Simplify Your Brand

Consider Yevgeny Grebenshikov. He’s not a real guy, but I know plenty of people like him; their names are hard to say and harder to remember. It’s almost easier to avoid Yevgeny than to introduce him around the office. Maybe the guy has a good reason to keep his name. It was his dad’s name. Fine, but it’s not helping his career.


Science backs me up here: a study at Victoria University of Wellington found that people are less likely to trust those with names they can’t easily pronounce. You even see this in politics: Barack aside, most winning US presidential candidates have names we’re familiar with, says Dr Adam Alter, an associate professor of marketing at New York University. Fair or not, the career paths of people who have tricky-to-pronounce, foreign-sounding or unconventional names are far steeper. You want people to think of you first when they have a problem that fits your expertise? Well –first they have to remember your name.


So does that mean that Yevgeny Grebenshikov is forever destined to be buried in the IT department? No, he just needs to tighten up.


Shorter Is Better

A good name is one that sticks. More than a couple of syllables? “Even if you have a longer name, if it’s familiar, it’s more likable,” says Alter. So if you’re naming your kids, your yacht or yourself, stick to short, memorable sounds. Gordon Matthew Thomas Sumner may have realized this before calling himself Sting. Same for Stefani Joanne Angeline Germanotta (Lady Gaga) and Ralph Lifshitz (Ralph Lauren).


But let’s say Yevgeny keeps his name. He can still win big if he defines himself clearly. Make yourself indispensable in a core area of your business and you’ll be impossible to forget. The key: be known for something important.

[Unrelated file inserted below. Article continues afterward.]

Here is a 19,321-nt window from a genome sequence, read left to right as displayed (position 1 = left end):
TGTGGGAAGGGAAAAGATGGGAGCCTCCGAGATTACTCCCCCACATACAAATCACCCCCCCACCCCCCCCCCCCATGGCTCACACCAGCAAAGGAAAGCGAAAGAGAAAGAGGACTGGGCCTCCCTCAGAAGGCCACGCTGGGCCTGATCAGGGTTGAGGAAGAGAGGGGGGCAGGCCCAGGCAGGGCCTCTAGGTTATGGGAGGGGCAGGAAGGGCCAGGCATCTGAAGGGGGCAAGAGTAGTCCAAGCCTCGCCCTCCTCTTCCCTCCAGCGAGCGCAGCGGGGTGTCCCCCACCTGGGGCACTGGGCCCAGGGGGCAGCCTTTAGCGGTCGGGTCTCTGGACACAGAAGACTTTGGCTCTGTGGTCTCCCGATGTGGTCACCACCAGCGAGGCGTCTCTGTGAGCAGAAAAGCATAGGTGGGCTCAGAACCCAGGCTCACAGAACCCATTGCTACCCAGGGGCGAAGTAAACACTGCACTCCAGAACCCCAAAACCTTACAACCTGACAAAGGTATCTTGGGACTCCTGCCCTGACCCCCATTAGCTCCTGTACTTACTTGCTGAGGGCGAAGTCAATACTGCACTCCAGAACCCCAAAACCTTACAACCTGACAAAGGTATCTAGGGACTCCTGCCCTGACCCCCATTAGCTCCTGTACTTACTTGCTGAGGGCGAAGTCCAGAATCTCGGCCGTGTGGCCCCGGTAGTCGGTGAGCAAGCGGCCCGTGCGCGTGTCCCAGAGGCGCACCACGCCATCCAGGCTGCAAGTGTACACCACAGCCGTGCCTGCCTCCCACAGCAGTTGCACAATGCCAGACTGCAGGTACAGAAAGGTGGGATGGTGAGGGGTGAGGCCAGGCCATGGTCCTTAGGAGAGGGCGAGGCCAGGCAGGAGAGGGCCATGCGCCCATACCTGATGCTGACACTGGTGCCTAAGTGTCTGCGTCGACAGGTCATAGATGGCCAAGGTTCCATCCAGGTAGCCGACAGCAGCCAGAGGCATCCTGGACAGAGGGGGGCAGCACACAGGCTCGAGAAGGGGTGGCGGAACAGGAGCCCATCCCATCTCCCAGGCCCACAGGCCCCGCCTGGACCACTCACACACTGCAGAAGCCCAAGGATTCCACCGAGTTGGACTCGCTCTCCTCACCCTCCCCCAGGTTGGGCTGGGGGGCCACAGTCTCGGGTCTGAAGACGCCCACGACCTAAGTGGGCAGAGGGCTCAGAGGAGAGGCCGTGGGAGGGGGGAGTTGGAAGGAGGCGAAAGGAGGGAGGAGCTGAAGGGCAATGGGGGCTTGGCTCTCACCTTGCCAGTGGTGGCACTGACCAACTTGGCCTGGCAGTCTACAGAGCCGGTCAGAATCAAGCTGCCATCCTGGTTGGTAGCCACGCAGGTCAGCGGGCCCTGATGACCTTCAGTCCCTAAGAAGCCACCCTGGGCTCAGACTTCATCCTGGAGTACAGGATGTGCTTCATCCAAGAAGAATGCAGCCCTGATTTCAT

Your mission: rise above your peers

Solve a Boss Problem

In the career market, there are A players, B players and C players. Your uncle may have had a lifelong career as a midlevel C player at a tech firm, but that was before data and performance metrics made it easy for executives to measure an employee’s impact. If you’re a C player today, you’re already on the chopping block. The A players can work anywhere they want, but you’re likely a B player. Don’t worry – you can change that.

Here’s what I’ve found: most B players hold themselves back professionally by trying to be generalists in their field. They could quickly bump up to being A players just by honing their focus. After all, your boss doesn’t have many “general” problems. He or she has specific problems. And if you become an expert in one or two things, the boss will start turning to you to solve them. This is how you become indispensable.

Eric Schultz, the CEO of COTA, a startup that tracks cancer data, recently told me: “We’re only interested in individuals who are the very best at what they do.” Mentalities like that create the kind of high-performing environment that benefits everybody with the mettle to compete in it. “To keep our A players, we have to pay them a lot of money,” says Schultz. “But they’re worth every penny.”